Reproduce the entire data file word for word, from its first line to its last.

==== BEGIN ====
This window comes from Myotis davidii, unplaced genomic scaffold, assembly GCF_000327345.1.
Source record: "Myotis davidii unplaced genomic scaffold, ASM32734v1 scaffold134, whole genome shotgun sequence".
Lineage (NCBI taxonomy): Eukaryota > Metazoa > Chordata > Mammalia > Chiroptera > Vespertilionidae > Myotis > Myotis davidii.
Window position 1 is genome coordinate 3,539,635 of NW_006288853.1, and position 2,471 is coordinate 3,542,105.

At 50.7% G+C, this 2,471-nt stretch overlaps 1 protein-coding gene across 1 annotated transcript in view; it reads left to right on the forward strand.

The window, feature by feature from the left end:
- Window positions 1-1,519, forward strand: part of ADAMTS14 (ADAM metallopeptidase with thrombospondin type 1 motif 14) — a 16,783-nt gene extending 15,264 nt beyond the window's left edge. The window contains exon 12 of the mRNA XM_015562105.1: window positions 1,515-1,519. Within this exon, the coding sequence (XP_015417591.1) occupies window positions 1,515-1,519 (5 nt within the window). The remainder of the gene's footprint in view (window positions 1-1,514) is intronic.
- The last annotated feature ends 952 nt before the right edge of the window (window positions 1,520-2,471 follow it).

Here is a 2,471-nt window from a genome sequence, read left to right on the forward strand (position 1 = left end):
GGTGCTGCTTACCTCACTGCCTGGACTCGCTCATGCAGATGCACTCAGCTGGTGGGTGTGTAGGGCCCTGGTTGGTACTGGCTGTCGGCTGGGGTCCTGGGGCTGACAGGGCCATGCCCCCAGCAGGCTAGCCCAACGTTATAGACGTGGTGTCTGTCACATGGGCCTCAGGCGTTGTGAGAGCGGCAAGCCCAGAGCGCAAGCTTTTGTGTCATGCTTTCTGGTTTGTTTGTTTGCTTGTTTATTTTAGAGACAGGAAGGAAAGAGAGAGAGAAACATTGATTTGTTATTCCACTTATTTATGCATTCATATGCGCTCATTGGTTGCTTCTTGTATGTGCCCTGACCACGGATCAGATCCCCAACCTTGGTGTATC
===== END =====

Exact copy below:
This window comes from Myotis davidii, unplaced genomic scaffold, assembly GCF_000327345.1.
Source record: "Myotis davidii unplaced genomic scaffold, ASM32734v1 scaffold134, whole genome shotgun sequence".
Lineage (NCBI taxonomy): Eukaryota > Metazoa > Chordata > Mammalia > Chiroptera > Vespertilionidae > Myotis > Myotis davidii.
Window position 1 is genome coordinate 3,539,635 of NW_006288853.1, and position 2,471 is coordinate 3,542,105.

At 50.7% G+C, this 2,471-nt stretch overlaps 1 protein-coding gene across 1 annotated transcript in view; it reads left to right on the forward strand.

The window, feature by feature from the left end:
- Window positions 1-1,519, forward strand: part of ADAMTS14 (ADAM metallopeptidase with thrombospondin type 1 motif 14) — a 16,783-nt gene extending 15,264 nt beyond the window's left edge. The window contains exon 12 of the mRNA XM_015562105.1: window positions 1,515-1,519. Within this exon, the coding sequence (XP_015417591.1) occupies window positions 1,515-1,519 (5 nt within the window). The remainder of the gene's footprint in view (window positions 1-1,514) is intronic.
- The last annotated feature ends 952 nt before the right edge of the window (window positions 1,520-2,471 follow it).

Here is a 2,471-nt window from a genome sequence, read left to right on the forward strand (position 1 = left end):
GGTGCTGCTTACCTCACTGCCTGGACTCGCTCATGCAGATGCACTCAGCTGGTGGGTGTGTAGGGCCCTGGTTGGTACTGGCTGTCGGCTGGGGTCCTGGGGCTGACAGGGCCATGCCCCCAGCAGGCTAGCCCAACGTTATAGACGTGGTGTCTGTCACATGGGCCTCAGGCGTTGTGAGAGCGGCAAGCCCAGAGCGCAAGCTTTTGTGTCATGCTTTCTGGTTTGTTTGTTTGCTTGTTTATTTTAGAGACAGGAAGGAAAGAGAGAGAGAAACATTGATTTGTTATTCCACTTATTTATGCATTCATATGCGCTCATTGGTTGCTTCTTGTATGTGCCCTGACCACGGATCAGATCCCCAACCTTGGTGTATC